ISSN (Print) - 0012-9976 | ISSN (Online) - 2349-8846

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WTO Panel Rulings on Anti-dumping: I

In a ruling on the US Anti-dumping Act of 1916 the WTO panel and Appellate Body have unequivocally held that the US Act which provides for specific action against dumping in the form of civil and criminal proceedings and penalties is inconsistent with Article VI of GATT, 1994 and the WTO Agreement on Antidumping as well as Article XVI:4 of the WTO Agreement. It remains to be seen how soon the US will repeal its Anti-dumping Act of 1916. The WTO dispute settlement bodies have, however, demonstrated that their jurisdiction is not circumscribed by the limitations sought to be placed by the US.

Much has been written about the limitations imposed by the WTO Agreement on Anti-dumping (AD Agreement) on the Disputes Settlement Panels of the WTO. For example, Grimwade (1996) points out that “under guidelines included at the insistence of the US, the task of the disputes panel will be limited to determining whether or not the facts were established in an unbiased and objective manner”. In the context of an international dispute settlement mechanism, the issue relating to standard of review is particularly complicated as it directly impinges upon determinations made by national authorities [Jung 2000]. Article 11 of the Disputes Settlement Understanding (DSU) requires that “a panel should make an objective assessment of the matter before it, including an objective assessment of the facts of the case and the applicability of and conformity with the relevant covered agreements”. However, Article 17.6 of the AD Agreement requires that:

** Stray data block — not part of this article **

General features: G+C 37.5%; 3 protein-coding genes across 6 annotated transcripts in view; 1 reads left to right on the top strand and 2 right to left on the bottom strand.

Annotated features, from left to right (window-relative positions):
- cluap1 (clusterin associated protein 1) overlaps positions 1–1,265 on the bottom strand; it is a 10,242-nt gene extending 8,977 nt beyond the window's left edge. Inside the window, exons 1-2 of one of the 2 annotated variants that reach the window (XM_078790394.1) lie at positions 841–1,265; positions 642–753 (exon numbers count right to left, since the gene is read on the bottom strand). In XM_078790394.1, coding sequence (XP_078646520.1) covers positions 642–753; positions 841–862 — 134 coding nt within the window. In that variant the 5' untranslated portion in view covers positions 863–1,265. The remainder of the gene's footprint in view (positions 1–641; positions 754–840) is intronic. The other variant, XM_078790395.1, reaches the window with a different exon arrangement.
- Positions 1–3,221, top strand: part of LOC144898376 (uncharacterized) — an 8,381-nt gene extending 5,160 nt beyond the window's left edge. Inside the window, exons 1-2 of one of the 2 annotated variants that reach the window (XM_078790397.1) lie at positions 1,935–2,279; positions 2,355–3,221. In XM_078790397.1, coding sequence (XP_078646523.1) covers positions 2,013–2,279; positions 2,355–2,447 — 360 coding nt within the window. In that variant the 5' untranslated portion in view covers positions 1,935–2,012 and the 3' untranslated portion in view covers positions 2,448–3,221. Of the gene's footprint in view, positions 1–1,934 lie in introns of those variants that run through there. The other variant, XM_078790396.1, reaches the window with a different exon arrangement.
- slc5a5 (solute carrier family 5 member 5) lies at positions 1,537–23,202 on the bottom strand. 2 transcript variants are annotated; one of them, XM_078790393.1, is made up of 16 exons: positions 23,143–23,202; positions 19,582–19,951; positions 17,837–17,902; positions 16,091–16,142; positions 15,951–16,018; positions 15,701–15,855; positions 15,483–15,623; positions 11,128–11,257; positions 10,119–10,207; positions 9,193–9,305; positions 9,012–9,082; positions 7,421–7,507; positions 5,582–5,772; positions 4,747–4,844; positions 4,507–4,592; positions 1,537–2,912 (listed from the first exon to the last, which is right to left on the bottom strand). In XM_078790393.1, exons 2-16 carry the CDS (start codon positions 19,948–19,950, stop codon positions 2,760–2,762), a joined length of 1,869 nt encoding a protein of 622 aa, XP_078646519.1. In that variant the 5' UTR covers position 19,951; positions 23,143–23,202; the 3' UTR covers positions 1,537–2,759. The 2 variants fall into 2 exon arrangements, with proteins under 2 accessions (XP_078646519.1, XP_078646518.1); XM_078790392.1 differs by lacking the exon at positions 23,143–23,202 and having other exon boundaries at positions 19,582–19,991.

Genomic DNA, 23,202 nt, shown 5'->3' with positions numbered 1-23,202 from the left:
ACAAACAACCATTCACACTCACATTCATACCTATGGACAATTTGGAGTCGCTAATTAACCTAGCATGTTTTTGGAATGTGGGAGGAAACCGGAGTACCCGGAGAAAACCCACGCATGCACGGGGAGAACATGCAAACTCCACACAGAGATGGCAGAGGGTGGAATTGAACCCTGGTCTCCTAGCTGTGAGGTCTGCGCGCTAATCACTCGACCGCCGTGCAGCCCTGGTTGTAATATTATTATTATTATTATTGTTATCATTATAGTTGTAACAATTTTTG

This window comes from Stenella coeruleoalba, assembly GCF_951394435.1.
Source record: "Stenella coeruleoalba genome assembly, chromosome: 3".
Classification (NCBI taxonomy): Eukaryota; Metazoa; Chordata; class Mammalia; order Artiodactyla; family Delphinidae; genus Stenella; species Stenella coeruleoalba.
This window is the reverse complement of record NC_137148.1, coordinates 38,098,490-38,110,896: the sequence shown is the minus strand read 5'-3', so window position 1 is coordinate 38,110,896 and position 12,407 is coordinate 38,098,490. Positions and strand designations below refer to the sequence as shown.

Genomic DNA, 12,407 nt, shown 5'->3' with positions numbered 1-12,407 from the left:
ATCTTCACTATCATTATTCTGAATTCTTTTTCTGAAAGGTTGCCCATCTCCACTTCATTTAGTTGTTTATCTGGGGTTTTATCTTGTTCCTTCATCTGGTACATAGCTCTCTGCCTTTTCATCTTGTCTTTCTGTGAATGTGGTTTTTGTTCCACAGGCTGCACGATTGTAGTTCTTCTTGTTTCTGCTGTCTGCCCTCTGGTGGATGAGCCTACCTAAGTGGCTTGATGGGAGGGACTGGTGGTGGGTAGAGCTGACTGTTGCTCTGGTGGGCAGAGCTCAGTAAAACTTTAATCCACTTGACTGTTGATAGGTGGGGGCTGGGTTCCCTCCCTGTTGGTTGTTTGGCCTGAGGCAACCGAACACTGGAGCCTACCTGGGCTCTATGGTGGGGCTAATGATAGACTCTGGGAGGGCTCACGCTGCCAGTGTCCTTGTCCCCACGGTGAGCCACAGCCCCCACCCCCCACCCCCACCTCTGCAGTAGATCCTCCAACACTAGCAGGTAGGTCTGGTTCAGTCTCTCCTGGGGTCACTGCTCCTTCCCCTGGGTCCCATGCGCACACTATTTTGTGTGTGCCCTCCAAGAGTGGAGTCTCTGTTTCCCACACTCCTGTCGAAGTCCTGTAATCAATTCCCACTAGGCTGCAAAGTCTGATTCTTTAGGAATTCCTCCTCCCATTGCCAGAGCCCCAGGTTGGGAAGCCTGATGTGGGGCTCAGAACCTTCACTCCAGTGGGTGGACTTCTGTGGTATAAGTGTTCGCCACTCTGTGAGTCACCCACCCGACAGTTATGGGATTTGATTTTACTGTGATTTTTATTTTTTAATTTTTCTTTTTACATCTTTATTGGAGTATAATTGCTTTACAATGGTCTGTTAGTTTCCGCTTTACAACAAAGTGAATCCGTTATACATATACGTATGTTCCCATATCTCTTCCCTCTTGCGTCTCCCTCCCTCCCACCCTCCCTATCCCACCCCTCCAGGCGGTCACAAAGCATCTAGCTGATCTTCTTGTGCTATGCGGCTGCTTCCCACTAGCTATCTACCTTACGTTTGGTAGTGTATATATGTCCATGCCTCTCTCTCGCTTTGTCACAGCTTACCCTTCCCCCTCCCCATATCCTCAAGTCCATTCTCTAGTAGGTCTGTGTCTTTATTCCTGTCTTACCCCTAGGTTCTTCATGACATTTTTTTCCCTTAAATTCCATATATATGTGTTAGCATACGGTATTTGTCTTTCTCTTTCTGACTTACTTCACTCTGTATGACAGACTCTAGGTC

(i) in its assessment of the facts of the matter, the panel shall determine whether the authorities’ establishment of the facts was proper and whether their evaluation of those facts was unbiased and objective. If the establishment of the facts was proper and the evaluation was unbiased and objective, even though the panel might have reached a different conclusion, the evaluation shall not be overturned;

(ii) the panel shall interpret the relevant provisions of the Agreement in accordance with customary rules of interpretation of public international law. Where the panel finds that a relevant provision of the Agreement admits of more than one permissible interpretation, the panel shall find the authorities’ measure to be in conformity with the Agreement if it rests upon one of those permissible interpretations.

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